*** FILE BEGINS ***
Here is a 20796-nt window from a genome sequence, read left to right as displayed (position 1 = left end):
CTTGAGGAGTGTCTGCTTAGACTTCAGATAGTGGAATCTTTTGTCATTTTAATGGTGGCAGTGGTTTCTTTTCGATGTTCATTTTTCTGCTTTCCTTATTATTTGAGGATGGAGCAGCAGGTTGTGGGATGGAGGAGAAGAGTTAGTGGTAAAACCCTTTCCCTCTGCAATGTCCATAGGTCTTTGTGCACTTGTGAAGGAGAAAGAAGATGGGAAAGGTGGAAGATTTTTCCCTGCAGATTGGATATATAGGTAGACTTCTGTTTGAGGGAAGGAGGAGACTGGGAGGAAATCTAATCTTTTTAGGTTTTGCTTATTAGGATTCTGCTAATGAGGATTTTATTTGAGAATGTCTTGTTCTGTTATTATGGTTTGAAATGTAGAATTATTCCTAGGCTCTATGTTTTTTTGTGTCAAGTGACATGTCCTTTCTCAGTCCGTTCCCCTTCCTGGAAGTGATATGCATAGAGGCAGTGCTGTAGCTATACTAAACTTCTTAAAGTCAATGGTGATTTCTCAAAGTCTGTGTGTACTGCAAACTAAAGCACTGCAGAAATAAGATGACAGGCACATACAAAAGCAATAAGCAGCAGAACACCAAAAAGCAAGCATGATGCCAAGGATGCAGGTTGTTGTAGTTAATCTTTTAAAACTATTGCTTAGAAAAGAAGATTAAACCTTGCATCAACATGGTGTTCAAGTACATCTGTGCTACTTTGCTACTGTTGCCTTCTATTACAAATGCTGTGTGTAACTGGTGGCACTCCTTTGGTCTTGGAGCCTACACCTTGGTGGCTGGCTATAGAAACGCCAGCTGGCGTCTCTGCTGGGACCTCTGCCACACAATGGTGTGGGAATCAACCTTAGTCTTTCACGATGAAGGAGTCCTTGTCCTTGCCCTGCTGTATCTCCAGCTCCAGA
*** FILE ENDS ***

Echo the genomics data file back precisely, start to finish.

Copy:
Here is a 20796-nt window from a genome sequence, read left to right as displayed (position 1 = left end):
CTTGAGGAGTGTCTGCTTAGACTTCAGATAGTGGAATCTTTTGTCATTTTAATGGTGGCAGTGGTTTCTTTTCGATGTTCATTTTTCTGCTTTCCTTATTATTTGAGGATGGAGCAGCAGGTTGTGGGATGGAGGAGAAGAGTTAGTGGTAAAACCCTTTCCCTCTGCAATGTCCATAGGTCTTTGTGCACTTGTGAAGGAGAAAGAAGATGGGAAAGGTGGAAGATTTTTCCCTGCAGATTGGATATATAGGTAGACTTCTGTTTGAGGGAAGGAGGAGACTGGGAGGAAATCTAATCTTTTTAGGTTTTGCTTATTAGGATTCTGCTAATGAGGATTTTATTTGAGAATGTCTTGTTCTGTTATTATGGTTTGAAATGTAGAATTATTCCTAGGCTCTATGTTTTTTTGTGTCAAGTGACATGTCCTTTCTCAGTCCGTTCCCCTTCCTGGAAGTGATATGCATAGAGGCAGTGCTGTAGCTATACTAAACTTCTTAAAGTCAATGGTGATTTCTCAAAGTCTGTGTGTACTGCAAACTAAAGCACTGCAGAAATAAGATGACAGGCACATACAAAAGCAATAAGCAGCAGAACACCAAAAAGCAAGCATGATGCCAAGGATGCAGGTTGTTGTAGTTAATCTTTTAAAACTATTGCTTAGAAAAGAAGATTAAACCTTGCATCAACATGGTGTTCAAGTACATCTGTGCTACTTTGCTACTGTTGCCTTCTATTACAAATGCTGTGTGTAACTGGTGGCACTCCTTTGGTCTTGGAGCCTACACCTTGGTGGCTGGCTATAGAAACGCCAGCTGGCGTCTCTGCTGGGACCTCTGCCACACAATGGTGTGGGAATCAACCTTAGTCTTTCACGATGAAGGAGTCCTTGTCCTTGCCCTGCTGTATCTCCAGCTCCAGA